Pre.% Re.% F1% SD%   68.06   71.47 79.08 2.11 CRF+T+P+D 88.37 74.39 80.68 2.75
Pre.% Re.% F1% SD%   68.06   71.47 79.08 2.11 CRF+T+P+D 88.37 74.39 80.68 2.75
Pre.% Re.% F1% SD%   68.06   71.47 79.08 2.11 CRF+T+P+D 88.37 74.39 80.68 2.75
 

68.06

 

71.47

79.08

2.11

CRF+T+P+D

88.37

74.39

80.68

2.75

DICTIONARY

CRF+T

CRF+T+P

70.7

42.7

53.25

91.14

54.39

3.32

88.66

70.7 42.7 53.25 91.14 54.39 3.32 88.66
70.7 42.7 53.25 91.14 54.39 3.32 88.66 CRF+T+P+D+K 88.19 74.44 80.65 2.43
70.7 42.7 53.25 91.14 54.39 3.32 88.66 CRF+T+P+D+K 88.19 74.44 80.65 2.43
70.7 42.7 53.25 91.14 54.39 3.32 88.66 CRF+T+P+D+K 88.19 74.44 80.65 2.43

CRF+T+P+D+K

88.19

74.44

80.65

2.43

CRF+T+P+D+K+I

88.76

75.52

81.11

2.42

Table 3: Results for Combining with Bayes Posterior

CRF+T+P+D+B CRF+T+P+D+K+B CRF+T+P+D+K+B+I

CRF+T+P+D+B

CRF+T+P+D+K+B

CRF+T+P+D+K+B+I

CRF+T+P+D+B CRF+T+P+D+K+B CRF+T+P+D+K+B+I
CRF+T+P+D+B CRF+T+P+D+K+B CRF+T+P+D+K+B+I

Pre. %

Re.%

F1%

SD%

CRF+T+P+D+K+B CRF+T+P+D+K+B+I Pre. % Re.% F1% SD% 88.25 79.41 83.54 2.94 88.41 78.99 83.37
CRF+T+P+D+K+B CRF+T+P+D+K+B+I Pre. % Re.% F1% SD% 88.25 79.41 83.54 2.94 88.41 78.99 83.37

88.25

79.41

83.54

2.94

88.41

78.99

83.37

2.89

87.49

81.61

84.38

2.48

Table 4: Results for adding KATAKANA

Pre. %

Re.%

F1%

Pre. % Re.% F1% CRF+T+P+D+B+I 87.12 73.72 79.86 CRF+T+P+D+B+K+I 87.23 78.84 82.82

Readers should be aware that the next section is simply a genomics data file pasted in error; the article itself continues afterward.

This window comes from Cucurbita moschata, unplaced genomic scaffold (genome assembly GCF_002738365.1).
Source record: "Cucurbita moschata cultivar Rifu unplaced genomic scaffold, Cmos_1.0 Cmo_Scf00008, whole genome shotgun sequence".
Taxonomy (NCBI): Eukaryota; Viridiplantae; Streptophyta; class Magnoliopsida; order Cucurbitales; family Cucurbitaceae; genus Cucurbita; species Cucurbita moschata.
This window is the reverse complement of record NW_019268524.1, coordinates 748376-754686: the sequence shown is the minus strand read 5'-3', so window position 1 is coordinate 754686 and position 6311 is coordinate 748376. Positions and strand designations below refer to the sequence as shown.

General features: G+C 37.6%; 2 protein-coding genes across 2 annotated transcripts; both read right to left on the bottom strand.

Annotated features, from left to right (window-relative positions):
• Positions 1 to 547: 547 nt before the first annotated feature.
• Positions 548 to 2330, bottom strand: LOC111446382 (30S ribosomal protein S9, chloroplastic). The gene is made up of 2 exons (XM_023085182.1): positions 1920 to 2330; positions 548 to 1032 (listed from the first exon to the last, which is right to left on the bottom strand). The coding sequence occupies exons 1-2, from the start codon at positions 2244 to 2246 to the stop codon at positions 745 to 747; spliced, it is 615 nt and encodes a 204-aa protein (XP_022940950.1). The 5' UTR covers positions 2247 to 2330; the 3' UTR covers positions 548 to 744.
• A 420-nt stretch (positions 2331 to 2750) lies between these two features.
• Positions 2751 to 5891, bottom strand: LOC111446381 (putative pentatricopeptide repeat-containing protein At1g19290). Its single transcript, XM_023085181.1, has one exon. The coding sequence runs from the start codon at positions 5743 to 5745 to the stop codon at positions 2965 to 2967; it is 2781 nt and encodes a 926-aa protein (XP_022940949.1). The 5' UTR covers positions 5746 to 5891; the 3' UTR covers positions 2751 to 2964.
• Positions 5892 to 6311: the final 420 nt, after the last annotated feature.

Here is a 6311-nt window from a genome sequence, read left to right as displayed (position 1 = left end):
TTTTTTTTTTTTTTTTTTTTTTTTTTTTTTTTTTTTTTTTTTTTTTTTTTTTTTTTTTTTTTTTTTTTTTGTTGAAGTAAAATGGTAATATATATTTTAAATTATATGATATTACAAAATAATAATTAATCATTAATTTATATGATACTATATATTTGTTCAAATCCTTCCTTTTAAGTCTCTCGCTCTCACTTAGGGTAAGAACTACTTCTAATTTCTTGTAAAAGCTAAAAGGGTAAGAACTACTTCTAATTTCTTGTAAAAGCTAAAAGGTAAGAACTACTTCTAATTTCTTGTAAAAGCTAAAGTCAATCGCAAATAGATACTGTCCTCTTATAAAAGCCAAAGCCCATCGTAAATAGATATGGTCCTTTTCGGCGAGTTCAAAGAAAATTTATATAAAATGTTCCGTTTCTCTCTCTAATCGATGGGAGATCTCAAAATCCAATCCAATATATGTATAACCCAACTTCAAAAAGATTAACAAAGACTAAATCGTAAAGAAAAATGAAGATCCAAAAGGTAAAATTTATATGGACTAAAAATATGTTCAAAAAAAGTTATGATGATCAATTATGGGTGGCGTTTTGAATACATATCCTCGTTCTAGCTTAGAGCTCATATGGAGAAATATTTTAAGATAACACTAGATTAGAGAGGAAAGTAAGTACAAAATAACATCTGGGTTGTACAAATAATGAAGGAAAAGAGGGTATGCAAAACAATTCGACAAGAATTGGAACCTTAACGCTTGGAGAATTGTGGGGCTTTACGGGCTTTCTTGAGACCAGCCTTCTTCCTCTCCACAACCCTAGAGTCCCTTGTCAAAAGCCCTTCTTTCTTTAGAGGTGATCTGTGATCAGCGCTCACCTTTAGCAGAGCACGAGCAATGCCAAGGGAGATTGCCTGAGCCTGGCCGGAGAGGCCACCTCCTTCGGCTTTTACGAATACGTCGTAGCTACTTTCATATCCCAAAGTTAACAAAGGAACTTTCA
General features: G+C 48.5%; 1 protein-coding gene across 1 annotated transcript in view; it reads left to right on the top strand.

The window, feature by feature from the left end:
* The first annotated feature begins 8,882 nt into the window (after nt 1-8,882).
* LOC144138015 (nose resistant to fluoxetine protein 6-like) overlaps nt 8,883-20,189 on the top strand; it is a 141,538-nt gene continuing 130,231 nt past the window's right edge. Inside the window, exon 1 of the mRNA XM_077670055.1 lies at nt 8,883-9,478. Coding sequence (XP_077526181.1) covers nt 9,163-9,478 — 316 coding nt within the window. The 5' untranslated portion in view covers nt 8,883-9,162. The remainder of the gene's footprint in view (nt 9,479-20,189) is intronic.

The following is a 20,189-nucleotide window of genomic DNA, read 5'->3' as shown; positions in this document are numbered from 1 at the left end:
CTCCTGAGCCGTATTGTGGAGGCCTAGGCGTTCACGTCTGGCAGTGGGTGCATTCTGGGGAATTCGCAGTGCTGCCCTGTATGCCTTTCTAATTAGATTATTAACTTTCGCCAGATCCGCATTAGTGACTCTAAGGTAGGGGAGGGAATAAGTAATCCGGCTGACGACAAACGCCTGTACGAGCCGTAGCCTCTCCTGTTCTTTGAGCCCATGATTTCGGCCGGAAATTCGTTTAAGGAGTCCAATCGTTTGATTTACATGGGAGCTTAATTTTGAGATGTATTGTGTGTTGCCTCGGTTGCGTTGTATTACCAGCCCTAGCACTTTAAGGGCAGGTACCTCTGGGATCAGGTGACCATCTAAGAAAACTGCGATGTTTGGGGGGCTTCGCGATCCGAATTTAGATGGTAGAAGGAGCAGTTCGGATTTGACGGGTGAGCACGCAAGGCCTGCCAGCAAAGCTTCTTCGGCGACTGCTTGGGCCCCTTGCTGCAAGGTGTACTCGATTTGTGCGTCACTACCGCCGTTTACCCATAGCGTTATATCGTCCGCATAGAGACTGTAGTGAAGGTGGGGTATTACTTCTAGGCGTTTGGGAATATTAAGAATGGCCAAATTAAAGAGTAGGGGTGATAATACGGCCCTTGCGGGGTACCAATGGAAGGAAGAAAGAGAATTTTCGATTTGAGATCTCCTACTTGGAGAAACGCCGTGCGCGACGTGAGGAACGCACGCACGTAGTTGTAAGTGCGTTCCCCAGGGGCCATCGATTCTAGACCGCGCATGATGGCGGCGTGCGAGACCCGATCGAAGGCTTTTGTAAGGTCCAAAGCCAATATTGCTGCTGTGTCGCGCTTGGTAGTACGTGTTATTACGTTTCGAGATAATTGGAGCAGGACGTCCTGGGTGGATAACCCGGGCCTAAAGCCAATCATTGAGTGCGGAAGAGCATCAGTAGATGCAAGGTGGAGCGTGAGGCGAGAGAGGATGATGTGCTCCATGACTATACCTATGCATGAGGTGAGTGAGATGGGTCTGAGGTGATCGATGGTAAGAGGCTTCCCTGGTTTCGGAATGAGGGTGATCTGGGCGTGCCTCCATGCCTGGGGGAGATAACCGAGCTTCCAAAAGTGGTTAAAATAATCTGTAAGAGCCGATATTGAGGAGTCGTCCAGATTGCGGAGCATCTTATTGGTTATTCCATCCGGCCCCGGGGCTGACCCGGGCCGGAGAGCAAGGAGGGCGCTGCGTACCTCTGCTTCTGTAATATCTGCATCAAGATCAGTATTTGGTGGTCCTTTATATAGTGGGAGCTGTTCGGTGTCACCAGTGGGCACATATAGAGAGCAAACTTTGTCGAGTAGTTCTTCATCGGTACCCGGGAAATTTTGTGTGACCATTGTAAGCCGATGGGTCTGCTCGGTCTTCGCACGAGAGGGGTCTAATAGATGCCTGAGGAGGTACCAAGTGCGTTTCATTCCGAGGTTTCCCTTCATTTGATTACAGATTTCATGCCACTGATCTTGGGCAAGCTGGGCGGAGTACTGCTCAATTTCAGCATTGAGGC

Pre. % Re.% F1% CRF+T+P+D+B+I 87.12 73.72 79.86 CRF+T+P+D+B+K+I 87.23 78.84 82.82

CRF+T+P+D+B+I

87.12

73.72

79.86

CRF+T+P+D+B+K+I

87.23

78.84

82.82

CRF+T+P+D+B+I 87.12 73.72 79.86 CRF+T+P+D+B+K+I 87.23 78.84 82.82
CRF+T+P+D+B+I 87.12 73.72 79.86 CRF+T+P+D+B+K+I 87.23 78.84 82.82

According to the non-local dictionary feature, we divide the experiment into two parts - the first part uses whole dictionary without dealing with Bayes posterior and another uses the dictionary processed by Bayes posterior. From row 4 to 6 in table 2, a small increase can be observed in proceeding of adding D, K, and I without Bayes posterior. In table 3, an evident increase can be achieved by the dictionary filtered with Bayes posterior compared with table 2, and there is a little loss of precision as the compensation. High recall is beneficial for getting enough information in cuisine documents.

5.Future work

In the future, we will build Japanese cuisine database using probabilistic graphical model and extract sentiment from on-line reviews for judging users’ opinion. Finally we will provide location and time based cuisine recommender service for users.

Reference

[1] R. Tsai and C. Chou. Extracting dish names from Chinese blog reviews using suffix arrays and a multi-modal CRF model. In First International Workshop on Entity-Oriented Search. ACM SIGIR, 2011. [2] X. Liu, S. Zhang, F. Wei, and M. Zhou. Recognizing named entities in tweets. In Proceedings of the 49th Annual Meeting of the Association for Computational Linguistics: Human Language Technologies, Portland, Oregon, June 19-24 2011.

Copyright

All Rights Reserved.

Portland, Oregon, June 19-24 2011. Copyright All Rights Reserved. 2014 Information Processing Society of Japan.

2014 Information Processing Society of Japan.